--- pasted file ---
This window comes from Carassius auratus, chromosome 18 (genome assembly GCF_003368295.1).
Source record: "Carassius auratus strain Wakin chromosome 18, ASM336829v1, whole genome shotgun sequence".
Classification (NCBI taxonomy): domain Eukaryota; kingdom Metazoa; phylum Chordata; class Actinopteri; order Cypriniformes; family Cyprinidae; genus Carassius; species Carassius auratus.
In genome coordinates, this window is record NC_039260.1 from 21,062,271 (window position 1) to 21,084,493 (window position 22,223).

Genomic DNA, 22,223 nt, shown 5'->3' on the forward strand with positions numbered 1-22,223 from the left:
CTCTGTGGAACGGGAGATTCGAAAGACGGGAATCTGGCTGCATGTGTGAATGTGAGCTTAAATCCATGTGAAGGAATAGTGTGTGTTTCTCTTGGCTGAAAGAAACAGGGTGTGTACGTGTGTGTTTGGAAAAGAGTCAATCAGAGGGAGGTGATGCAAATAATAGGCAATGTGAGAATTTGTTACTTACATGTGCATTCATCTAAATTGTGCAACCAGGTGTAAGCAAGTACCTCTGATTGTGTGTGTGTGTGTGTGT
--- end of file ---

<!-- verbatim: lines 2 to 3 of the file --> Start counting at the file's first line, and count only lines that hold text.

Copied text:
Source record: "Carassius auratus strain Wakin chromosome 18, ASM336829v1, whole genome shotgun sequence".
Classification (NCBI taxonomy): domain Eukaryota; kingdom Metazoa; phylum Chordata; class Actinopteri; order Cypriniformes; family Cyprinidae; genus Carassius; species Carassius auratus.